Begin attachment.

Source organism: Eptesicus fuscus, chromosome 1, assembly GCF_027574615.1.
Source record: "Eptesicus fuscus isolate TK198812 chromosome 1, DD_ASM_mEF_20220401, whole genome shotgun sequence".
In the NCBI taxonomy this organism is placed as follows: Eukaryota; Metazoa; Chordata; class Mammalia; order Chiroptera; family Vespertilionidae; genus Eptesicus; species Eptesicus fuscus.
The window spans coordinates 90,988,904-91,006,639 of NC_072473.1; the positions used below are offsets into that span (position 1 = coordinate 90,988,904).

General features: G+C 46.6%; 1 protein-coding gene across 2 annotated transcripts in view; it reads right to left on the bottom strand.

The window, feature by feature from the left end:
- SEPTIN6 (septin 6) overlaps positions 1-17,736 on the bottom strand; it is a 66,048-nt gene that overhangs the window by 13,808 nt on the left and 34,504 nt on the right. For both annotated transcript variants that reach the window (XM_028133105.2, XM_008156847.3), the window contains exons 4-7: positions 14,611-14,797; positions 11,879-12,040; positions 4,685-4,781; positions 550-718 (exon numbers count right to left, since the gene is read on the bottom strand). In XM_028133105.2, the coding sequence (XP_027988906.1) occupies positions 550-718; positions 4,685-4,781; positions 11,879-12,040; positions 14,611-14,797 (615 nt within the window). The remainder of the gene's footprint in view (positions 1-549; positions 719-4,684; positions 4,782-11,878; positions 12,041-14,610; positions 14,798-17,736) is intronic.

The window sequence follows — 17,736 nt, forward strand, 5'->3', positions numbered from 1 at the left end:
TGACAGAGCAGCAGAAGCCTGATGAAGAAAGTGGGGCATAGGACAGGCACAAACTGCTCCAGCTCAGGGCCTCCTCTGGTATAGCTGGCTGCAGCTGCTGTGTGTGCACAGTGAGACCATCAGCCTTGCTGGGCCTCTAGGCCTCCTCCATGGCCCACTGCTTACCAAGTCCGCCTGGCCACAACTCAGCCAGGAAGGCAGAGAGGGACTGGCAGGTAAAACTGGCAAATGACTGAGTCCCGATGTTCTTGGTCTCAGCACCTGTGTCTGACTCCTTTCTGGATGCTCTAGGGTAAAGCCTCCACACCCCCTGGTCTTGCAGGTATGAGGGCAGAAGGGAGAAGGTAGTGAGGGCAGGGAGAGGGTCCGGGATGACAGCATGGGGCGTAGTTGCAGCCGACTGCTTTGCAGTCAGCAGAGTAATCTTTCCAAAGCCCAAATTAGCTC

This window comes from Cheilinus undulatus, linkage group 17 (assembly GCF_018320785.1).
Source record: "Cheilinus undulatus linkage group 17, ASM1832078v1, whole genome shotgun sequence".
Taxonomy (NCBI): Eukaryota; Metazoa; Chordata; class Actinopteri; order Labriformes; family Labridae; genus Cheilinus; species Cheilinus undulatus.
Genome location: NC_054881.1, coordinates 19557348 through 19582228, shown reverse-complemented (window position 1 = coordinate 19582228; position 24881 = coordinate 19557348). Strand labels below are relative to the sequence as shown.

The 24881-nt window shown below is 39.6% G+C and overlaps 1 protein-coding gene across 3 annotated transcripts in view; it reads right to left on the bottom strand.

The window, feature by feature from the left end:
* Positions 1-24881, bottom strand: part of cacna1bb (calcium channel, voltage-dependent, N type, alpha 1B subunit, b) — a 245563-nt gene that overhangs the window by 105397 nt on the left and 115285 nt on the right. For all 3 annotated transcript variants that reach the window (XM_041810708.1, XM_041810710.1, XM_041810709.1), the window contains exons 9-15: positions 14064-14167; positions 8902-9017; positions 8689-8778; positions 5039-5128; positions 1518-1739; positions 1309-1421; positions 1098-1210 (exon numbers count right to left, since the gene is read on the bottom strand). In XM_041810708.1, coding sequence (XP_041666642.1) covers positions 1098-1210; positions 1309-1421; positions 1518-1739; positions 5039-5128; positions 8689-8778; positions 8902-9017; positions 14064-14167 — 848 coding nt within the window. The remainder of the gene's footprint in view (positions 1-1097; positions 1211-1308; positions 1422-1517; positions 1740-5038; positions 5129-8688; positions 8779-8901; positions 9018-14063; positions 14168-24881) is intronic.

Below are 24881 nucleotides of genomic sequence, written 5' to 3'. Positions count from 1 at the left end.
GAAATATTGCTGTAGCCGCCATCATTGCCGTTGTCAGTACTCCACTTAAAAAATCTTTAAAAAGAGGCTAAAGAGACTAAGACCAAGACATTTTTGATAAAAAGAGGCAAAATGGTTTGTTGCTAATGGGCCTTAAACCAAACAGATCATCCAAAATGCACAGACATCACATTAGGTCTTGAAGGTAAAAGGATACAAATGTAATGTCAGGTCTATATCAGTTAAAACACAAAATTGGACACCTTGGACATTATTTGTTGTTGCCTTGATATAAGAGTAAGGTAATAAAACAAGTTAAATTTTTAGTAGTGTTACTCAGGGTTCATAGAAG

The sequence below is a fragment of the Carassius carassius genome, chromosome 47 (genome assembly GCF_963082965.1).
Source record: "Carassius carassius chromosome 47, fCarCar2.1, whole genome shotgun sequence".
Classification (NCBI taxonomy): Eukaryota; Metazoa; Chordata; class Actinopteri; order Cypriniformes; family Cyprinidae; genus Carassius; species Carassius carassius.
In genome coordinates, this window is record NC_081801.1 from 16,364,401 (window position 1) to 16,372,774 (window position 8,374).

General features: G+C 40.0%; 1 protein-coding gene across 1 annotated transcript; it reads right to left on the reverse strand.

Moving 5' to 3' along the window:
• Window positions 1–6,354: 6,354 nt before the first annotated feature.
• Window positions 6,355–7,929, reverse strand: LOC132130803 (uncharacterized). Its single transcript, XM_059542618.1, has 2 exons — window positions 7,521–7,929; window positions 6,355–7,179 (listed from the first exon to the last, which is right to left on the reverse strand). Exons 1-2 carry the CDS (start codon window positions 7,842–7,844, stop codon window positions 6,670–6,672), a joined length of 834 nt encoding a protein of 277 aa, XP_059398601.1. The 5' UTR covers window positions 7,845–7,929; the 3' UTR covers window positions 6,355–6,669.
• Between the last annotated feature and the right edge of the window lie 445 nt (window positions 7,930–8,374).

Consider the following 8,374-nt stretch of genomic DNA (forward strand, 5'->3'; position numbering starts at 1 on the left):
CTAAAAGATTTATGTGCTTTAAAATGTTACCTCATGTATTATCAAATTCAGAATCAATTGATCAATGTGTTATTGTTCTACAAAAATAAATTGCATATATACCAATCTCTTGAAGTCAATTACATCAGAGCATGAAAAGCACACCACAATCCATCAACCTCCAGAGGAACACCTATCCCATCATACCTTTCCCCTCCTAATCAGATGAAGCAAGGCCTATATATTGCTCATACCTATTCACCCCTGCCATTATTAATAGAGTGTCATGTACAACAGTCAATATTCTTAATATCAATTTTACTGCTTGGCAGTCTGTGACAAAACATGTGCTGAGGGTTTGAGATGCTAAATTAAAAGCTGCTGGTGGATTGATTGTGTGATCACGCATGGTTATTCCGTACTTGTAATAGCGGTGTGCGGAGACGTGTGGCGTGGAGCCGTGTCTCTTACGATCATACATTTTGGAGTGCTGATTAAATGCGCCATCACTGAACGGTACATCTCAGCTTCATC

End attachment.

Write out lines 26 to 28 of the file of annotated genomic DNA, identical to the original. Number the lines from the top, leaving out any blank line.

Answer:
• Window positions 6,355–7,929, reverse strand: LOC132130803 (uncharacterized). Its single transcript, XM_059542618.1, has 2 exons — window positions 7,521–7,929; window positions 6,355–7,179 (listed from the first exon to the last, which is right to left on the reverse strand). Exons 1-2 carry the CDS (start codon window positions 7,842–7,844, stop codon window positions 6,670–6,672), a joined length of 834 nt encoding a protein of 277 aa, XP_059398601.1. The 5' UTR covers window positions 7,845–7,929; the 3' UTR covers window positions 6,355–6,669.
• Between the last annotated feature and the right edge of the window lie 445 nt (window positions 7,930–8,374).

Consider the following 8,374-nt stretch of genomic DNA (forward strand, 5'->3'; position numbering starts at 1 on the left):